Saturday, November 21, 2009

Rehabilitiating obedience.

Needless to say, obedience gets a bad rap in our culture. It's as if our country spent the 60's and 70's shaking off authority, tradition, subjection, and obedience--some of which really had to go--and now can't salvage the beauty and strength of these disciplines. We got rid of the 50's suburban housewife thing, and also lost the way men and women can complement each other in a home. We were liberated from all sorts of harmful prejudices (real and imagined), and now can't find any reason for the only legitimate prejudice, a horror of sin.

But for the past few months I've been noticing the prevalence of obedience in the Scriptures. What I call "obedience words" also pop up repeatedly: subdued, subjection, authority, to reign. I've also noticed how happy the writers of Scripture seem about all this subduing. These are from the past week's Magnificat morning prayer sessions:

Paul: "Do you not know," he cries, "that if you present yourselves to someone as obedient slaves, of the one you obey, either of sin, which leads to death, or of obedience, which leads to righteousness?" (Romans 6: 16)

And again, "When everything is subjected to him, then the Son himself will also be subjected to the One who subjected everything to him, so that God may be all in all." (I Corinthians 15:28)

David (or whoever wrote Psalm 47): "The Lord, the Most High, we must fear, great king over all the earth."

Then, of course, there's the whole "obedience to other people" motif. Wives, be subordinate to your husbands. Children, honor your parents. Render unto Caesar what is Caesar's. Those can be a bit harder to swallow, because although God may give these other people authority over me, I may not find their edicts palatable all the time. Don't I know better?

The first observation in order seems to be this: Human beings are an obeying sort of thing. That means that, just by virtue of being human, we are going to live in subjection to something. The second point is this: Also by virtue of being human, we get to choose to whom we subject ourselves.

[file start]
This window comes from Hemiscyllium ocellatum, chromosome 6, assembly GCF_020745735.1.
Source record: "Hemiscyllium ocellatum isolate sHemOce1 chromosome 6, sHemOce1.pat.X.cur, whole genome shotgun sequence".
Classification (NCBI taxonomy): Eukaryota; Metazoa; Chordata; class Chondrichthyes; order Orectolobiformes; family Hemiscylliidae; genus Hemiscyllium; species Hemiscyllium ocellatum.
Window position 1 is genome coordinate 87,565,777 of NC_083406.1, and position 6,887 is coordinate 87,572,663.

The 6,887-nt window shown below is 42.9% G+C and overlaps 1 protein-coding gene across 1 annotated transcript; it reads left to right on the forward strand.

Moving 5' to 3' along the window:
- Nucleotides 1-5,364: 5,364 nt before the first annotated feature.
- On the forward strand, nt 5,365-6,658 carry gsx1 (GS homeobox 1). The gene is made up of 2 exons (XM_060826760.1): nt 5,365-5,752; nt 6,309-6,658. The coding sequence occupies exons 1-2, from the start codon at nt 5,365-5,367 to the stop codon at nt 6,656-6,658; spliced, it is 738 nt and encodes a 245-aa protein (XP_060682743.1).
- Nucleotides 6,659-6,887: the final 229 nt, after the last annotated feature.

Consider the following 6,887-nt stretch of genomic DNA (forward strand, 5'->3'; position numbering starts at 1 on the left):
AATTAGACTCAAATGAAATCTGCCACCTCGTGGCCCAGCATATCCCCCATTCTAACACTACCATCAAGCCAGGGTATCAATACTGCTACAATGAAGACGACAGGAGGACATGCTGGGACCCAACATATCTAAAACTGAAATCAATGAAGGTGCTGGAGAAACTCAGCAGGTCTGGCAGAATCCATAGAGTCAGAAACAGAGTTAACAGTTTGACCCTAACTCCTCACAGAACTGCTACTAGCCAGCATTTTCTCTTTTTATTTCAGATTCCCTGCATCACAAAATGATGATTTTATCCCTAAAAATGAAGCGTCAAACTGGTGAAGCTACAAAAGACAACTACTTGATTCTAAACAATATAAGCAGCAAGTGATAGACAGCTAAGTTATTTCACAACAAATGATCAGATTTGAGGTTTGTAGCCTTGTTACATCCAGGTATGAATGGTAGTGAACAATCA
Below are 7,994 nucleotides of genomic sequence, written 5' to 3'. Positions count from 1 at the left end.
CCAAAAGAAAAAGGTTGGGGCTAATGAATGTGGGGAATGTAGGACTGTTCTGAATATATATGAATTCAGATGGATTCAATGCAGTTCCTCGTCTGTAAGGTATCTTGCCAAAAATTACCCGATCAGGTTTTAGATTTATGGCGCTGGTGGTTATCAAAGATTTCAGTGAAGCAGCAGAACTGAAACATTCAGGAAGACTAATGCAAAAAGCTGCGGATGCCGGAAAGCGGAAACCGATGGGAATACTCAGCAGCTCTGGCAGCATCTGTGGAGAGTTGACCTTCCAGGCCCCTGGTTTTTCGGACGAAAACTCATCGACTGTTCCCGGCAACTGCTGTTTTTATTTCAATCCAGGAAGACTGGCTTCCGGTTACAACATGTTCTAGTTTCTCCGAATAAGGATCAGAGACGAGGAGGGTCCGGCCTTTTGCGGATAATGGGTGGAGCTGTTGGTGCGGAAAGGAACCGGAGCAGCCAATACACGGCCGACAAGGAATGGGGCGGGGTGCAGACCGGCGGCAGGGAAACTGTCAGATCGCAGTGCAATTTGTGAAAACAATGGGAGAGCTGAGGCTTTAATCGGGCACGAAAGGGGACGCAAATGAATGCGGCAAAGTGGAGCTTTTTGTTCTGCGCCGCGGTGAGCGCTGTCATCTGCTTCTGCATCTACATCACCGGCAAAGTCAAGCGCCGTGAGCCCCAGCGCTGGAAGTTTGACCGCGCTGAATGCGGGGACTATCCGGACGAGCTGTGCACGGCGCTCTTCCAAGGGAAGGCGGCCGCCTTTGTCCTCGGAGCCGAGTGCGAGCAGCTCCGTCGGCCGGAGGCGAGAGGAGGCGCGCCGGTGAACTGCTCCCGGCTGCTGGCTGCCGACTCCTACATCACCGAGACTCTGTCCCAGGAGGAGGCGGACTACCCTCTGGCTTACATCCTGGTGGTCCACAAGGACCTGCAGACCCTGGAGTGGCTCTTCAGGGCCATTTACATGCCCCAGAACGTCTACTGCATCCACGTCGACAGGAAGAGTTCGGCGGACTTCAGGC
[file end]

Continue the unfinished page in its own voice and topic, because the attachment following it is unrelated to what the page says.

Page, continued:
That choice will either make us happy beyond all comprehension, leave us dissatisfied and wanting more, OR make us perfectly wretched and miserable.

For example, I am currently subject (among other pregnancy cravings) to Lime Tostito Chips. Wow. I just have to be munching on lime-flavor-dusted chips every ten minutes. And they leave me wanting more chips. Then I want more. I'm never full when I am obedient to the Lime Tostitos.

I have in the past chosen to be obedient to a debilitating frustration with a college roommate. Oh, that was a tough year. I was wretchedly miserable just thinking about going back to the room. I hated the way she hummed, talked on the phone, and dressed--it was like sandpaper on my soul. That was bad obedience, and it was my choice.

But there is one obedience that has given my endless joy: "Lord, I come to do your will." Subjection to God, and to God through the "righteous authorities" around me, is so much more fundamental than obedience to Lime Tostitos or to personal grudges. It is so fundamental, in fact, that it makes all the other slaveries--to sin and to weakness--seem small and silly. God subjects all the other authorities in my life to himself, and those that are found wanting he offers to take away.

I suppose that is why the persecuted Christians all over the world find so much joy in suffering for Christ. They may be frustrated day-to-day, being unable to raise their children in the faith or profess their beliefs openly, but they know they are not ultimately subject to anyone but God.

I'd like to end this now--the rambling must cease. I am subject to the authority of my children's needs, after all. And that obedience has certainly been a gift and a joy.


Betty Beguiles said...

This is off-topic but I just love the painting of the woman and child on your sidebar. Who is the painter? Thanks! :)

Dawn Farias said...

now can't find any reason for the only legitimate prejudice, a horror of sin.

Mmm.. good point.

Erika said...
This comment has been removed by the author.
Erika said...

Betty--I found it! It is called, "Nurturing Arms," painted by Robert Coombs. I originally found it on

She is great!

Anne said...

Great post.Obedience, submission, surrender, give in-all are difficult but draw us so close to the Lord that the joy we feel in His love is worth any part of ourselves that we lose in the process of growing in holiness.

Mary Ellen said...

Wonderful post. It took me a while to realize that obedience is the key that opens the treasure of the Catholic faith. My years of disobedience were sometimes fun, but lacking in joy. Now, I find that even the days that are not fun are filled with joy. Thanks be to God.

Carol said...

This was such a good post. Thank you. My biggest stumbling block, my own pride. Pray for me.

Carol said...

Very nicely put Mary Ellen.

Val said...

Very nice points. Unfortunately, we live in a culture where obedience is portrayed as a weakness that must be flushed out. Only those who rebel, who do something different, are exaulted. This concept is so opposite to the teachings of Christ. Thanks for the reminder of what we should be doing.